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All about AMOLED display

AMOLED Display

What is OLED?

Organic Light Emitting Diodes (OLED) are manufactured by putting organic thin sheets between two conductors. When electrical current is applied, a bright light is emitted. OLEDs don’t need a backlight, thus they’re slimmer and more efficient than LCDs (which do require a white backlight).

OLED displays are thin and efficient, but they can also be transparent, flexible, foldable, and even rollable and stretchable in the future. OLEDs represent the future of display technology!

What is AMOLED display?

AMOLED technology was likely introduced to you on a high-end smartphone a few years ago. AMOLED laptop and PC monitors are very popular. What does it improve?

AMOLED displays work pixel-by-pixel, create brighter colours (and deeper, near-perfect blacks), consume less power, and are thinner and lighter than LED ones, which helped fuel the rise of larger, palm-size phone screens. As consumer interest in AMOLED grew, laptop makers introduced high-resolution variants. Lenovo announced a new 2-in-1 laptop featuring a 15.6-inch 4K AMOLED display at CES 2019.


Benefits over LCD:

  • Better contrast, brightness, viewing angle, colour range, and refresh rates.
  • less Power consumption.
  • Simpler design allows ultra-thin, flexible, foldable, transparent displays.
  • OLEDs are robust and function in a wider temperature range.


Most TVs on the market now are LED TVs, which should have been named LED-backlit LCDs. OLED has increased performance and design. High costs and limited production hinder OLED TV adoption.


AMOLED users cite various benefits:

  • Pixel-by-pixel illumination control for more colours and accurate colour reproduction
  • High contrast (i.e., difference between the lightest and darkest parts of the screen)
  • Less power consumption, especially when displaying gloomy PC gaming sceneries.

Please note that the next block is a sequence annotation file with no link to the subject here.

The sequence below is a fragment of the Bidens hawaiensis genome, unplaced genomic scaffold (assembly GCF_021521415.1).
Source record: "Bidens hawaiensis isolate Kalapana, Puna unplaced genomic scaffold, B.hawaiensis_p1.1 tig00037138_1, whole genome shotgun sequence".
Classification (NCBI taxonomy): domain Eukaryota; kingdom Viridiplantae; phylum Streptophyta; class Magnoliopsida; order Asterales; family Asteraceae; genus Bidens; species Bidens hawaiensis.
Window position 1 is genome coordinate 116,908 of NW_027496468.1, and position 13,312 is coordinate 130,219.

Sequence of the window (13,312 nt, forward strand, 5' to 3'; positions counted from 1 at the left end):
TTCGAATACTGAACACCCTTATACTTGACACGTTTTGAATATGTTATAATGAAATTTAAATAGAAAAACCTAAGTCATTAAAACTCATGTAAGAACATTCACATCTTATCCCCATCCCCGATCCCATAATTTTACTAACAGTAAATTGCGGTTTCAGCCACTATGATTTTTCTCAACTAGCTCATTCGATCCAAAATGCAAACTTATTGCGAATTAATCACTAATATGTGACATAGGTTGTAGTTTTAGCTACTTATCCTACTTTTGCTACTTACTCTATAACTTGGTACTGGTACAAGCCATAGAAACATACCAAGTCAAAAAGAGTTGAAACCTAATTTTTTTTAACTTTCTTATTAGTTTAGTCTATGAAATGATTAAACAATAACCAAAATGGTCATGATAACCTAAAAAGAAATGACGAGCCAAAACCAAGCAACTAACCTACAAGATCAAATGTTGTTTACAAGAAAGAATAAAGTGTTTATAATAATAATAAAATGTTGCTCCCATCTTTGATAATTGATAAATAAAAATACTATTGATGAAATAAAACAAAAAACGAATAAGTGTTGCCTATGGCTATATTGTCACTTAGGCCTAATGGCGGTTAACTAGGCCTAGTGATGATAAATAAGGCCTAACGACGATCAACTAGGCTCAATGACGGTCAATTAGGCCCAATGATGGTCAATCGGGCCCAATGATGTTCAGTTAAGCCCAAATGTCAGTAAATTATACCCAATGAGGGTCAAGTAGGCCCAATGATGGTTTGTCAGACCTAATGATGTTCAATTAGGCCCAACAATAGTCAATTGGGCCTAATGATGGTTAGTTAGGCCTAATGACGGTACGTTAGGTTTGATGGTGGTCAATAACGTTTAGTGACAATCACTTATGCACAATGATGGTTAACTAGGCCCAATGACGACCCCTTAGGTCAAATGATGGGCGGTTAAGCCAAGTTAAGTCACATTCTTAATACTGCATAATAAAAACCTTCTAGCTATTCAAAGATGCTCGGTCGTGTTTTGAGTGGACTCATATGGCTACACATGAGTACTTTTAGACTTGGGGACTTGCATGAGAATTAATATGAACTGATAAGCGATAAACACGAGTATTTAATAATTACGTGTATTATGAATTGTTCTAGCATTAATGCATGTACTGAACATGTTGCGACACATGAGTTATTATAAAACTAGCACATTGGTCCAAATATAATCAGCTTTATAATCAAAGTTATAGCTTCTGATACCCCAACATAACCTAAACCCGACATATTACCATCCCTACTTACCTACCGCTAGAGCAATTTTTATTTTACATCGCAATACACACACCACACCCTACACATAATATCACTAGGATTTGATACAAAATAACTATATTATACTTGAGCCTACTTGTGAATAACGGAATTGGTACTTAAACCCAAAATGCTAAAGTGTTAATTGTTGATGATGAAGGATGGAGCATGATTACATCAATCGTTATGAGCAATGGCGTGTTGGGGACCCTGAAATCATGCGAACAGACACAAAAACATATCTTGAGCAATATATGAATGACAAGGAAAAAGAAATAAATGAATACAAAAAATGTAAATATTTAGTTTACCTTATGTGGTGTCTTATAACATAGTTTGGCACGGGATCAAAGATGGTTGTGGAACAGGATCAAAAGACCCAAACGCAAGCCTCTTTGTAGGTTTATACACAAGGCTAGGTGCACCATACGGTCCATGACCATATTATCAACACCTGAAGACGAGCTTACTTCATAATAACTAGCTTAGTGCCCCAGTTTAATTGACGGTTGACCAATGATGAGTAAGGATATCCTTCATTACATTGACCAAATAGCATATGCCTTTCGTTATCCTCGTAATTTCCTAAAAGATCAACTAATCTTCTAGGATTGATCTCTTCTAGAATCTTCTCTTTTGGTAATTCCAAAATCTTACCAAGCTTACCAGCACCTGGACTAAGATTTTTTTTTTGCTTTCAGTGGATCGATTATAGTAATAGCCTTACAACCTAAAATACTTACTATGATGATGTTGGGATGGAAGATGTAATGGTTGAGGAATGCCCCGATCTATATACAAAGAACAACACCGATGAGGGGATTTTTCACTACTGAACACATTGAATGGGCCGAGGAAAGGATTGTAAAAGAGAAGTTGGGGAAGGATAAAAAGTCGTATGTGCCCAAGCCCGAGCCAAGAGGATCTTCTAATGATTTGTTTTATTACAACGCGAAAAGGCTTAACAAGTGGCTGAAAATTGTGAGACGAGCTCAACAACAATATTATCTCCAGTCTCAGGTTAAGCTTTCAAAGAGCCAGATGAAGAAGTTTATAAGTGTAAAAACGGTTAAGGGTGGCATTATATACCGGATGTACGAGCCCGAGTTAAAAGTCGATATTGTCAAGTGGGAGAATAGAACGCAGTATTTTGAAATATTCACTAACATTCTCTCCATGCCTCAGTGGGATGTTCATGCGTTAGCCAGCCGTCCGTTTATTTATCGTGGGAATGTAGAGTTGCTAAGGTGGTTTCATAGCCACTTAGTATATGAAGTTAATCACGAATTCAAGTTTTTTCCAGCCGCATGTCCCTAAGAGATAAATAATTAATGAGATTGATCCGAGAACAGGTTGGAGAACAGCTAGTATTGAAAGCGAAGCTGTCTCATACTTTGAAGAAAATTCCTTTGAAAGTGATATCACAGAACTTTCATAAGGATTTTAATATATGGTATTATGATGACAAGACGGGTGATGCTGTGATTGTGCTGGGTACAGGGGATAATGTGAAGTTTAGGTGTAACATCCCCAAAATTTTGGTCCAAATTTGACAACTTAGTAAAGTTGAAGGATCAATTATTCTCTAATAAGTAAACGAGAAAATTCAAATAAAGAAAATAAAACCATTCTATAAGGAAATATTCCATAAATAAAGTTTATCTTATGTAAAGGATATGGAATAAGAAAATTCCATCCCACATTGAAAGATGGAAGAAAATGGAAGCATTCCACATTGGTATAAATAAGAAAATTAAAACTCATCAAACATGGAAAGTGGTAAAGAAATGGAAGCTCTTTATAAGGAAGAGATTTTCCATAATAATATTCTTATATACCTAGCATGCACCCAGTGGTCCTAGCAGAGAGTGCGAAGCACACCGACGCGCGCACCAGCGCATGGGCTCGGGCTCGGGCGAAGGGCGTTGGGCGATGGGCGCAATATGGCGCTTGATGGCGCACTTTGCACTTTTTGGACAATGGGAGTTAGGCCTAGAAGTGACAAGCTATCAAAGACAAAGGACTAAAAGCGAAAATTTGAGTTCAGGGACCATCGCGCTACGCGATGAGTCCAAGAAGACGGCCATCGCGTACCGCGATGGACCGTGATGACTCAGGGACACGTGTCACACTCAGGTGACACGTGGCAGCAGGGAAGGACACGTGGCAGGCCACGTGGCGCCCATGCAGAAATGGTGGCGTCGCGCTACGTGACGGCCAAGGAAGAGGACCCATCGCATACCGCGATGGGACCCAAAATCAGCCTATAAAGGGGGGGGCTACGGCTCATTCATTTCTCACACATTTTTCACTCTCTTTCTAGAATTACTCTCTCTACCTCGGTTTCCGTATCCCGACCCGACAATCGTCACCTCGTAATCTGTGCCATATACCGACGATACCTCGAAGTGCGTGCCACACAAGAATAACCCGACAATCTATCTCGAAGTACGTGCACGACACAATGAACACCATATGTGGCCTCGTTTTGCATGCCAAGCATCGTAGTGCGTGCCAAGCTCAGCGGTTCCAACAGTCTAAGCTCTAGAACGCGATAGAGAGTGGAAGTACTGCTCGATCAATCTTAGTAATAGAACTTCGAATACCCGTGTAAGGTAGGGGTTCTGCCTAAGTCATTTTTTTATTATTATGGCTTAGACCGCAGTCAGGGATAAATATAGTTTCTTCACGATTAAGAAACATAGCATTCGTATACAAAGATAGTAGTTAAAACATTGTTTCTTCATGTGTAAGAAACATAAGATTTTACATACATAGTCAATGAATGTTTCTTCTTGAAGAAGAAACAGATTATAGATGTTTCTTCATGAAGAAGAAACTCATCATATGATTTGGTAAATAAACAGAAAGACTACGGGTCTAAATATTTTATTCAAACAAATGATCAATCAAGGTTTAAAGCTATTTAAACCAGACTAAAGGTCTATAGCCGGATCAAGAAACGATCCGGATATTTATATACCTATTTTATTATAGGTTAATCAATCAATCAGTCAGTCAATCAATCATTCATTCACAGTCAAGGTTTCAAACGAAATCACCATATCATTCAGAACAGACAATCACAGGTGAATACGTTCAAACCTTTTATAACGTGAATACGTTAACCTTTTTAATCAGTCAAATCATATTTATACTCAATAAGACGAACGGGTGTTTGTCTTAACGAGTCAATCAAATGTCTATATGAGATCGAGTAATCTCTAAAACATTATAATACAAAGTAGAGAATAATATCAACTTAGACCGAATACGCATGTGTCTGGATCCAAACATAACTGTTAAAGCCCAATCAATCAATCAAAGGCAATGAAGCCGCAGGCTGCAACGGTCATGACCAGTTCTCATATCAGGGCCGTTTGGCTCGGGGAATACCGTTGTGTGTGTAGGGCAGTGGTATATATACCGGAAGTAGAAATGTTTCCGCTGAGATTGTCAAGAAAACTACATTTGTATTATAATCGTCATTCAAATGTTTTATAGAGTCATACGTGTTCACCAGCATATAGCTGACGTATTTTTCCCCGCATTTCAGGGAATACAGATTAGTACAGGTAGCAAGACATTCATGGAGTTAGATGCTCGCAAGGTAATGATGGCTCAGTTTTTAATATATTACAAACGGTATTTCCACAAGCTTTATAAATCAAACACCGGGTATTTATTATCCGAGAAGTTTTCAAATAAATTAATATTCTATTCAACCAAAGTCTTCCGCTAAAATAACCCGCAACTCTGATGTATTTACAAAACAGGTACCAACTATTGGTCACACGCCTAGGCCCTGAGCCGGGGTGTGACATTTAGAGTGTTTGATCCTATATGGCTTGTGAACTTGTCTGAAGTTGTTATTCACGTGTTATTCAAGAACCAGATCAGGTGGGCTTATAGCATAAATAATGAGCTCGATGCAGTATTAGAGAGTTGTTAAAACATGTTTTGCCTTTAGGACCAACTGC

• Thinner, lighter, no LCD display or (in some variants) backlighting
  • Wider viewing angles (no LCD to “block” light, limiting side views).


Despite their growing popularity, there are a few perceived down sides to AMOLED screens:

  • Higher cost: At the time of writing, it’s still more expensive to manufacture large AMOLED displays than regular LED-LCD ones, limiting AMOLED to high-end laptops (for now). But PC manufacturers say the price will come down over time.
  • Shorter lifespan: Some of the organic compounds responsible specific OLED colors are believed to lose their illuminating capabilities faster than the inorganic compounds in LED-LCD screens. To fight this, manufacturers are finding ways to use more of the longest-lasting OLED colors while using RGB or similar filters to achieve the other hues.
  • Possible burn-in: One negative aspect of direct pixel-by-pixel illumination is that some OLEDs get used more and their performance degrades over time, resulting in a burn-in effect where common, very bright screen elements (navigation bars, etc.) never fully disappear. To combat this, many AMOLED display makers are introducing features to auto-dim parts of the screen when areas of long-duration brightness are detected.

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